Doctors see rise in number of transgender youth


Photograph by: Pierre Obendrauf, Postmedia News, Postmedia News

The reality of being transgender wasn’t something that ever occurred to me growing up. I was dealing with being a self-aware gay child and the stresses of being openly gay as a teenager, so the fact there were kids going through something even more challenging wasn’t in my consciousness. I think it’s only been in the last decade or so that transgender and gender identity issues have come into the broader public consciousness, and we still have a long way to go.

From the Vancouver Sun:

At age five, Shamai was a boy in a little girl’s body. He remembers demanding a short haircut and when a lady on the street “mistook” him for a boy, turning to his mother and saying: “This lady knows better than you. She knows I’m a boy.”

In her first recollection that something was wrong, Samantha had this vague sense it didn’t feel right to be in a boy’s body. “I didn’t know what it was. I prayed for a while for things to work out.” She was four years old.

James was three years old -and a girl on the outside -when he blurted out to his family: “I was a boy before. What happened?” For years it was a family joke.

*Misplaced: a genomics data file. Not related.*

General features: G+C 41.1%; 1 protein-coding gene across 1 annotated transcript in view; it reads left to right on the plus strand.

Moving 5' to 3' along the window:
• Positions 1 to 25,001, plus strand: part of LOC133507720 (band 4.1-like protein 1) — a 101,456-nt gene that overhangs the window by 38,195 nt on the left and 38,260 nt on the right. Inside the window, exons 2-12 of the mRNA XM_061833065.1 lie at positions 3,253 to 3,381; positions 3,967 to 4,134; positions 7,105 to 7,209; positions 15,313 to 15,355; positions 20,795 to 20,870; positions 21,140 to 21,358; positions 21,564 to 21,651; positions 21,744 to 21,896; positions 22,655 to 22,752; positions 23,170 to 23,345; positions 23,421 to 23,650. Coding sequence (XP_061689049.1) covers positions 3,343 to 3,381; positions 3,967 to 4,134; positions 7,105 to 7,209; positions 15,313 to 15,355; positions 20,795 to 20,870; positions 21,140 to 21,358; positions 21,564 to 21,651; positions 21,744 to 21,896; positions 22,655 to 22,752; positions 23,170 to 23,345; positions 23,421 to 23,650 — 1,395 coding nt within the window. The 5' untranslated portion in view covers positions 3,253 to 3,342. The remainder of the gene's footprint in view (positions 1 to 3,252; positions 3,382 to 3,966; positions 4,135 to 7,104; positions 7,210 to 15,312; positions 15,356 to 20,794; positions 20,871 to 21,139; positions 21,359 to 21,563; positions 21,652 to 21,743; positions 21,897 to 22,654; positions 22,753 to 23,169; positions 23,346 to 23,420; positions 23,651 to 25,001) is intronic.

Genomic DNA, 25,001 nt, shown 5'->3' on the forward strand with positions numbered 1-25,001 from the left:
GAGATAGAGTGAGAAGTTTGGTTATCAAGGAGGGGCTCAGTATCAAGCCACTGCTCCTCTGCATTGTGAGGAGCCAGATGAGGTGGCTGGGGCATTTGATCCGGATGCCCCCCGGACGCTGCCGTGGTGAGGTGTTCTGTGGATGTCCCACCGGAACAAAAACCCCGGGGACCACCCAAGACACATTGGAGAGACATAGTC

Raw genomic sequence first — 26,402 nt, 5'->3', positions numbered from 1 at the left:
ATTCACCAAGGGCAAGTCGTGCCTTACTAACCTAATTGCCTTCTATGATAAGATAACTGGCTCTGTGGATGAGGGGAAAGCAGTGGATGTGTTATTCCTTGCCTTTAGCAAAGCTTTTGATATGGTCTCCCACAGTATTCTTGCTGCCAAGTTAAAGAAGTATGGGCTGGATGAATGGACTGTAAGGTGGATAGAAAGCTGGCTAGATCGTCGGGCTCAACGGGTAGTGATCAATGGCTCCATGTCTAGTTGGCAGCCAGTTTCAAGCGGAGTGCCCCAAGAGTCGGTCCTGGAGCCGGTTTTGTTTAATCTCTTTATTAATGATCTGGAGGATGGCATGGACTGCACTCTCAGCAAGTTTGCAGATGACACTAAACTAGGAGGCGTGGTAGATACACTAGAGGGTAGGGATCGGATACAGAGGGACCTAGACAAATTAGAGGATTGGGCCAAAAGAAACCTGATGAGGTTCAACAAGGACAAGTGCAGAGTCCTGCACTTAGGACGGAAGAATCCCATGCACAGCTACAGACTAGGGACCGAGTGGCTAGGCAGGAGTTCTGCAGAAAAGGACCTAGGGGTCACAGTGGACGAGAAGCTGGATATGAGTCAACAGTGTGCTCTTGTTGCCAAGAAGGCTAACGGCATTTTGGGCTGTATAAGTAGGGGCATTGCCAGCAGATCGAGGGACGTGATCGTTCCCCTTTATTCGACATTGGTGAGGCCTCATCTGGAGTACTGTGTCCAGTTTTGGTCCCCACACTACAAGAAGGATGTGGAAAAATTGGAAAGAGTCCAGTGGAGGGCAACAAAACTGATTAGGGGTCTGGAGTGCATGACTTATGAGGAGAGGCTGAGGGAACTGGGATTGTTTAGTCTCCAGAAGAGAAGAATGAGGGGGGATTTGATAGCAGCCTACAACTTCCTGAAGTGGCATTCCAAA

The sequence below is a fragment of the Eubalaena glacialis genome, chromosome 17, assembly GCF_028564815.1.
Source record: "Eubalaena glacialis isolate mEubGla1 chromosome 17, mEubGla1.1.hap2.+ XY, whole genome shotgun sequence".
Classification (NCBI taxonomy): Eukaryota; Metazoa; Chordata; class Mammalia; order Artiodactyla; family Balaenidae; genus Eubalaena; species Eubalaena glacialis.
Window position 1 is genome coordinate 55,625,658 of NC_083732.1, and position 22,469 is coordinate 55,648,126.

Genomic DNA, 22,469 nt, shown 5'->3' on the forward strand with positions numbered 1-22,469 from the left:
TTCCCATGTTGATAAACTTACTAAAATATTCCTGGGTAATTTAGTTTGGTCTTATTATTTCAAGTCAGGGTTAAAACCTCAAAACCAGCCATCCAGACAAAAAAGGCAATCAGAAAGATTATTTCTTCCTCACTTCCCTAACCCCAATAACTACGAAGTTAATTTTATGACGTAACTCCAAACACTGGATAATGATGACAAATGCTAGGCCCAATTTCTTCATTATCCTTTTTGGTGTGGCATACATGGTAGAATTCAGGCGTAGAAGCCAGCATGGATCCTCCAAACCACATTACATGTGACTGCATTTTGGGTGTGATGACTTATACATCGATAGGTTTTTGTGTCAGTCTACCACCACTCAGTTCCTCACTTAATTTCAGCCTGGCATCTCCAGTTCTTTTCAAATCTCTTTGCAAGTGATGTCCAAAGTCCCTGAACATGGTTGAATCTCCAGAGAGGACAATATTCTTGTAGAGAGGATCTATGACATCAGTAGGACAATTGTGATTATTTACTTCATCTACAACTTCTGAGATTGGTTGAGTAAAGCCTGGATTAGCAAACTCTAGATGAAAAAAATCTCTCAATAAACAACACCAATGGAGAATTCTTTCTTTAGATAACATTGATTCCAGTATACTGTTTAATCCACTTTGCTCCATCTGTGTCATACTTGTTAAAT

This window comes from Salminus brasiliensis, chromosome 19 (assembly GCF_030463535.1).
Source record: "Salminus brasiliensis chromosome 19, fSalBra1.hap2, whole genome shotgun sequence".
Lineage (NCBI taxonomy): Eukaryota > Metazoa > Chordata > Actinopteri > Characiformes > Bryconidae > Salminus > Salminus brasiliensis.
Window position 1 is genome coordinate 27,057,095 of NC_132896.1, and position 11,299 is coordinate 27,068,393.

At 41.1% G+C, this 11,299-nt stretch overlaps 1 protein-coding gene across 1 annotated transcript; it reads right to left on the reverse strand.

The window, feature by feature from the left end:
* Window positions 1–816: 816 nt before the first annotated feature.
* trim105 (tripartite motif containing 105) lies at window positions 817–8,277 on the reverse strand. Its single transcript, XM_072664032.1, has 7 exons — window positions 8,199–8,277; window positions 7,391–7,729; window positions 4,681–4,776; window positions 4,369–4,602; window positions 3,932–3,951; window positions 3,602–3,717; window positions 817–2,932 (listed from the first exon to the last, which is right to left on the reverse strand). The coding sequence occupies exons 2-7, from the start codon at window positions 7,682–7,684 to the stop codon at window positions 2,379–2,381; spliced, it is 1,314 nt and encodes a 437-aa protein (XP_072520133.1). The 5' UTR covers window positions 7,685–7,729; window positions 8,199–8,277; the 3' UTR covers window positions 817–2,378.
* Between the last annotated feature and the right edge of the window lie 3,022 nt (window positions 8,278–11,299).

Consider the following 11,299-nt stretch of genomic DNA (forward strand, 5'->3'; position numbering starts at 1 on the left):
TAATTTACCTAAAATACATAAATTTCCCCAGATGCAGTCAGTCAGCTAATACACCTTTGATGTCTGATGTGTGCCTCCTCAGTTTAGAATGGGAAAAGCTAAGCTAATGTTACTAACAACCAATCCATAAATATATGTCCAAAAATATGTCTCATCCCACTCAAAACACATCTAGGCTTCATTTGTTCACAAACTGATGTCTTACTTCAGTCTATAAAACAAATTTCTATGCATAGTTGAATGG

They are transgender youth, all in their 20s now, from different backgrounds but with stories that are similar: moments of childhood clarity when they realized they weren’t who they appeared to be.

[SNIP]

National statistics are impossible to find, but counsellors and doctors say they’ve been seeing a steady increase over the last five years in the number of young people seeking advocacy groups, hormone therapy and finally surgery for maleto-female (MTF) or female-tomale (FTM) changes.

That increase is attributed in part to greater awareness and support within the community, and better access to sex reassignment surgery. B.C., Saskatchewan, Alberta, Manitoba, Quebec and Newfoundland cover costs of the procedure, which is most often performed in Montreal at the Centre Metropolitain de Chirurgie Plastique.

While some professionals continue to see gender identity issues as psychological, ongoing research is moving toward the hypothesis of biological changes that take place in the womb rather than environmental influences.

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